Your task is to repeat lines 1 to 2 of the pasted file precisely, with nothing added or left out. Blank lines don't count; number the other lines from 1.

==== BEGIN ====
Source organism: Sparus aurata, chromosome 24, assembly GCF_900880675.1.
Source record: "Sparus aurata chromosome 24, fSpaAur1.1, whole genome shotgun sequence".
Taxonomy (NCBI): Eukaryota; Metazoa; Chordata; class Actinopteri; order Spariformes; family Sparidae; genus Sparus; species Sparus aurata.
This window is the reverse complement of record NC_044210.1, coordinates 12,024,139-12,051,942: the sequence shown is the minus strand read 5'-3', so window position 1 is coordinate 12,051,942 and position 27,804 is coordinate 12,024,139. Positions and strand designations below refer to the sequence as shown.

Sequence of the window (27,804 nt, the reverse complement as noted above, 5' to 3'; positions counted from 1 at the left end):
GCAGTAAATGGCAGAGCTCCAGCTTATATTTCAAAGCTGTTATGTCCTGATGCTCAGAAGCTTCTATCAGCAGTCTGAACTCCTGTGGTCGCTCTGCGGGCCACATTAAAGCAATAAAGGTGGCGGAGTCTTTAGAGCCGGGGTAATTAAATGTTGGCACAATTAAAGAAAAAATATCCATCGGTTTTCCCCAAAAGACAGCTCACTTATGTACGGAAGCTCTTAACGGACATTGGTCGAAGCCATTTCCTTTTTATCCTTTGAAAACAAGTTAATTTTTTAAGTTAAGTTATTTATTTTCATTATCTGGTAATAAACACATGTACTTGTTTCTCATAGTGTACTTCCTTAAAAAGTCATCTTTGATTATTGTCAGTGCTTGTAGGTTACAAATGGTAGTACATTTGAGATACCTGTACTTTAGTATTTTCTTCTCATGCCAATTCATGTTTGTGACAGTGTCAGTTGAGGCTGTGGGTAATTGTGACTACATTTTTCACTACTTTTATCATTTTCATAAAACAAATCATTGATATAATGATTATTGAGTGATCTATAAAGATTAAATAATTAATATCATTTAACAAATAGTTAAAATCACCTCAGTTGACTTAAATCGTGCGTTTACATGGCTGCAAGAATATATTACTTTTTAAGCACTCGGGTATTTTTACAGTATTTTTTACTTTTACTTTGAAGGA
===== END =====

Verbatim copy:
Source organism: Sparus aurata, chromosome 24, assembly GCF_900880675.1.
Source record: "Sparus aurata chromosome 24, fSpaAur1.1, whole genome shotgun sequence".